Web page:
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Letter from Emma Greb Haas

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Ruth Muth Grenard  received this letter from Emma Greb Haas whose father's name was Heinrich Greb from Wiesenmuller. Her mother was Anna Elizabeth Muth, daughter of Heinrich MUm who was the son of "Town Father" Muth of Wiesenmuller.

 

 
Good day, Dear Ruthie. Greetings from the heart from Emma and Andrei HAAS.

"Heartfelt thanks for your lovely letter. It was only right that I should help you find the Muth family, however, I was a little girl when I moved away from Wiesenmuller. I can vaguely remember something about it.

" My parents moved away the first time to Wodjanka and we built a big house there but it was not all finished yet, and then came the communists in 1929, so that is when they arrested our father, Heinrich GREB, like they arrested all well-to-do farmers, and shipped us to Siberia. One day when we were on the way to Siberia, he escaped in the Don River area and then later he sent for the children and Mother to come back. He knew one man over there that helped us get away. The communists had already taken everything away, so we left with empty hands, and escaped and went to our father and started a new life.

" When I was a child, I was a baby sitter for others' children, strangers to us; people we did not know. We did not go to school, but later we moved to a small town, Neufeld, got work there, and lived in the "Kolektiev" guesthouse. We all had to work for 12 years, farm work, in the beginning, to fourteen years, in a pig farm. When I was 15 years old, I worked in the field and on a cow farm, and when I was 18, I was driving a tractor.

" At the beginning of the war, in 1941, we were again forced to move to South Kazakhstan. On the 16 of August, 1941, they arrested my father, Heinrich GREB, and the the 14th of September, they moved us again. Then the 14th of October they shot my father. The reason they killed him is because he said Hitler was going to win the war. We didn't know what happened to him until 1990. We thought they probably murdered him. We looked for a long time at the end of the '80's. Then is when, in the late '80's, it could be possible to know what they did with him. They wrote us a letter and said he was innocent. Now they wrote us that he was not guilty.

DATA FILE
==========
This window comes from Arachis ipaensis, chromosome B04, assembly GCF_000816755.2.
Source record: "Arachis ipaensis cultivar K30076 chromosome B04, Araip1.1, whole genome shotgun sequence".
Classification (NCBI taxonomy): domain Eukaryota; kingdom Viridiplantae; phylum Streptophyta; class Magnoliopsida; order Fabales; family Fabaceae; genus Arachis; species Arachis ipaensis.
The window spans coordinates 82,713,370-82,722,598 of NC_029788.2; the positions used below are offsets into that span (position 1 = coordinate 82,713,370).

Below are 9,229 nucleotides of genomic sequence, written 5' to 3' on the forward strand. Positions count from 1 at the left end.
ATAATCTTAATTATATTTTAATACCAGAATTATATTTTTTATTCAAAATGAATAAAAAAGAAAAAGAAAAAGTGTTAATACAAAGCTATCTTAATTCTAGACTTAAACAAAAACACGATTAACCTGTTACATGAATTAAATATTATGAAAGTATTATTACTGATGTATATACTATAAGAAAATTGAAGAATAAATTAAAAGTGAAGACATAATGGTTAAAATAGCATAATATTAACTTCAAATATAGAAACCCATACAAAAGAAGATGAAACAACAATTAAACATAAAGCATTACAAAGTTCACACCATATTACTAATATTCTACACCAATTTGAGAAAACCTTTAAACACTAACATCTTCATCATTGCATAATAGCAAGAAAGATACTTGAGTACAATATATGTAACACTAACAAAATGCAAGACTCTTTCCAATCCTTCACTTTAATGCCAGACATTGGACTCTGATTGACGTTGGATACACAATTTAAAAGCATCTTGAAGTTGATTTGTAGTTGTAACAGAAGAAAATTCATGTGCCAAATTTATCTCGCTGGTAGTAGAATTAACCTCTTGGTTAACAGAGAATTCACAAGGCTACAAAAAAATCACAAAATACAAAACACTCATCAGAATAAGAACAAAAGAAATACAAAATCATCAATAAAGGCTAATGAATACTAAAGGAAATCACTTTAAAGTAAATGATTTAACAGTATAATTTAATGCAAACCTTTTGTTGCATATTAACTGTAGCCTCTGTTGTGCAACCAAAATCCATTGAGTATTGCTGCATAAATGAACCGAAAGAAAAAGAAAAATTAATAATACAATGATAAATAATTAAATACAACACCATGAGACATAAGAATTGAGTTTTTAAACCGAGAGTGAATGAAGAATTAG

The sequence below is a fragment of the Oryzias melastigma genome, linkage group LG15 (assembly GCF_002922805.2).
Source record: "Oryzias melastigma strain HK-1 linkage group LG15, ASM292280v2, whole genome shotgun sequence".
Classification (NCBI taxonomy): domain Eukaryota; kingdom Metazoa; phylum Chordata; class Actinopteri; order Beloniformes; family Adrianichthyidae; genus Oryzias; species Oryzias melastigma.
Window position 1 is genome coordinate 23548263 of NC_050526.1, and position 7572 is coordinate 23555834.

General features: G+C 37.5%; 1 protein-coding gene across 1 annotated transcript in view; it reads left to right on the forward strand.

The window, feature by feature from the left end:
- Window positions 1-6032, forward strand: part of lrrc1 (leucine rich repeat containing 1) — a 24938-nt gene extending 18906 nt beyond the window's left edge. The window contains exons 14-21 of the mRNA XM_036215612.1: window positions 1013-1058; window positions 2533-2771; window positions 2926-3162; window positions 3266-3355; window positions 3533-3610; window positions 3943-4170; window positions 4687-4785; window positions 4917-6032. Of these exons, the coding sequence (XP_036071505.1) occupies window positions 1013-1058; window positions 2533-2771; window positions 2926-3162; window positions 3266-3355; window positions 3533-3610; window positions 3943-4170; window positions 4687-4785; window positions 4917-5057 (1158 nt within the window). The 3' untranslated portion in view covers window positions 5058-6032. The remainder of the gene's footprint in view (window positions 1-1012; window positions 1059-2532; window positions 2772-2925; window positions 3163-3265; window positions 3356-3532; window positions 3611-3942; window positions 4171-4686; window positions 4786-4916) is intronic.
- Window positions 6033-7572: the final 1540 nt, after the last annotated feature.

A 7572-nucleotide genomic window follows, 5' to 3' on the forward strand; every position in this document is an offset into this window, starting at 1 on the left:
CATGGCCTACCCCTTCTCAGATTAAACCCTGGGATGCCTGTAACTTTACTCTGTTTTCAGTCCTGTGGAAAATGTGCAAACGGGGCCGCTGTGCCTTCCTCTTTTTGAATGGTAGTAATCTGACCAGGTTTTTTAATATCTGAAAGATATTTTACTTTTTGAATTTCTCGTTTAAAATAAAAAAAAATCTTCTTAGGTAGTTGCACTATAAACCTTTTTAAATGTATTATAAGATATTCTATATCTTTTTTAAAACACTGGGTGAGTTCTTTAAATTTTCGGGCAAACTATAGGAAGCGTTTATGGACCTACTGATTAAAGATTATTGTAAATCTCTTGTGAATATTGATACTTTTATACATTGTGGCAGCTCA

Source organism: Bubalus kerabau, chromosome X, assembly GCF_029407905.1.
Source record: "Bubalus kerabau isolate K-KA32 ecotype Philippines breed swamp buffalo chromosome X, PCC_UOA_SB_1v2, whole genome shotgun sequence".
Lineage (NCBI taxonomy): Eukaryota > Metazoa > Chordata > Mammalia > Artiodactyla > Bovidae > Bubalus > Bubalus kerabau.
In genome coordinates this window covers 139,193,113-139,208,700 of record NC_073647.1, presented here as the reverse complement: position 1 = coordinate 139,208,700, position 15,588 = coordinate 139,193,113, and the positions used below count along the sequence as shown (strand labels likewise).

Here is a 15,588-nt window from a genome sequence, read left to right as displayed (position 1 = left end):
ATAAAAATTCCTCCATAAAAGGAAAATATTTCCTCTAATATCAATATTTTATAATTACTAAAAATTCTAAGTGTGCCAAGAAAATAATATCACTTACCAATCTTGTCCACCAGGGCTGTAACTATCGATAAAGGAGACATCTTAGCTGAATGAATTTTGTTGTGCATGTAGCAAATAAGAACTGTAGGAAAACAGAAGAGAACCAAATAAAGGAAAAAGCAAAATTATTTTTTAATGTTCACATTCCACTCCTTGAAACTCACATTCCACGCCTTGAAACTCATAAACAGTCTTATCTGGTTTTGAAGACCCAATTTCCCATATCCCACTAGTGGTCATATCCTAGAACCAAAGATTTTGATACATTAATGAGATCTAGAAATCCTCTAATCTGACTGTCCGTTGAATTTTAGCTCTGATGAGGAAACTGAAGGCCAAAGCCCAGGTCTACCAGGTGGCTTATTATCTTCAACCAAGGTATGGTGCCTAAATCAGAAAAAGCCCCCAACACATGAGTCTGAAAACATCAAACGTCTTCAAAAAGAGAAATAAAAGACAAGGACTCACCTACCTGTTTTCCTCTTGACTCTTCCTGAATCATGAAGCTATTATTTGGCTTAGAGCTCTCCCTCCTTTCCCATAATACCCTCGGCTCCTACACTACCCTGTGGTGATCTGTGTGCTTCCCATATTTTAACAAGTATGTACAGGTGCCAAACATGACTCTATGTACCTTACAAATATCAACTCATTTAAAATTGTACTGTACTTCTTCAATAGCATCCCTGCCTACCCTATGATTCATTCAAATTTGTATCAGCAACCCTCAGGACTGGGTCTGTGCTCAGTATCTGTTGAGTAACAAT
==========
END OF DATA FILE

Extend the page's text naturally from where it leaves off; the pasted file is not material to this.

" Back to when we were moving, 14 Sep 1941. It was late at night when the sun was already down, soldiers moved into our town, and we had to be finished packing and ready to go, and the only things we could take is what we could carry. They put us in a railroad boxcar, like animals, with two decks that were built out of boards, so we were laying together like fish (sardines). That is the way they had us until the 2nd of October, and then they unloaded us in middle Asia, by Kasachen, and over there, we had a really terrible, hard life again. I and my youngest brother, Heinrich, found us a ob driving tractors, just to get us a couple of kiIos of wheat. We saved our family. However, other families died from hunger. To write about what we went through, I could write a whole book. Our town was not very big, about 100 families, and the families had from 5 to 7 or more children under 8- 1 0 years old, and from the beginning, they all died except a few survived. so that was our bad luck in Russia. So you can thank God that your elders got out of Russia. We lived from 1941 under "Sonnder Kommentadur" until 1956. From the beginning of the war, we had to go to the "Sonnder Kommentadur" and write our names to make sure we were all still there. And if you were gone three times from your house and the police picked you up, you had to write to have someone judge you, and we were put for up to 25 years in jail

" We got married in 1948, we had three children, and they came into the world in a dugout that we built by the Stad Tschljabinsk (Gebied UhraI), lived with my husband's parents until 1955, and then later we bought a little house, and we lived in that little house until we could go to Germany. We went to Germany in 1992 without our children. In 1994 our son, Victor, came to Germany. He had a lot of problem getting to Germany because he studied as a journalist and his wife is not a German. Victor's wife's mother and brothers are in Germany also. I have two daughters in Russia. They both have two children, and both are married to Russian men. My youngest daughter came to Germany without her husband; her husband didn't want to go to Germany. Her children are 18 and 14 and they wanted to go back to their father. They didn't know the German language. My oldest daughter, her husband is a Russian officer, and they didn't come to Germany. she no longer knows the German language. Since he is an officer in Russia, the whole family speaks Russian, but I wish that my children would start to be Germans again. But I have had nothing but problems with it so far.

" I thank God that my son has a job in a store. His wife is a nurse, and she got her diploma and works in a hospital. I and my husband get "Rermte" (like Social Security) but we don't get enough money to go on vacation. But last Christmas (1994) we were in Russia to be with our children over Christmas.

" There are a lot of questions I just can't answer. I was too young when I left Wiesenmuller, and our life was not easy. My mother died in 1966 in South Kazakhstan. Up to 1956, we couldn't travel anywhere without the "Kommedatur's" permission. ... We had to burn all the pictures when they arrested my father. If they found out we had friends in a foreign country, then they would arrest and sentence us.

"... We are both 73 years old and now our life is more like human, and the few years we have got left, we would like to enjoy it. . ..I have here in Germany two sister and families, and my brother has died already, but they all lived by Frankfurd Mein (Frankfurt on the Main River).